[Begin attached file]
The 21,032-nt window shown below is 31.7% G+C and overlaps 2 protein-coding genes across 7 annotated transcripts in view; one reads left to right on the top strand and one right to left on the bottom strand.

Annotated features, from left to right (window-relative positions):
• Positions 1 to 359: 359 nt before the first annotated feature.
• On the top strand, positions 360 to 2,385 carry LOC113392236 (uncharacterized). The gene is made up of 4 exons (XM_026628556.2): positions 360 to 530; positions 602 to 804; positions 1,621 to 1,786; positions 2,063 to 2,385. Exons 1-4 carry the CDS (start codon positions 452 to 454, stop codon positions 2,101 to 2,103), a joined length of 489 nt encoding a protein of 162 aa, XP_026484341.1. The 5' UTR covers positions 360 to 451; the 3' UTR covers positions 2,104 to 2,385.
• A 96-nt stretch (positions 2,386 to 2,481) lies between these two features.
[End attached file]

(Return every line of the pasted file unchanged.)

The 21,032-nt window shown below is 31.7% G+C and overlaps 2 protein-coding genes across 7 annotated transcripts in view; one reads left to right on the top strand and one right to left on the bottom strand.

Annotated features, from left to right (window-relative positions):
• Positions 1 to 359: 359 nt before the first annotated feature.
• On the top strand, positions 360 to 2,385 carry LOC113392236 (uncharacterized). The gene is made up of 4 exons (XM_026628556.2): positions 360 to 530; positions 602 to 804; positions 1,621 to 1,786; positions 2,063 to 2,385. Exons 1-4 carry the CDS (start codon positions 452 to 454, stop codon positions 2,101 to 2,103), a joined length of 489 nt encoding a protein of 162 aa, XP_026484341.1. The 5' UTR covers positions 360 to 451; the 3' UTR covers positions 2,104 to 2,385.
• A 96-nt stretch (positions 2,386 to 2,481) lies between these two features.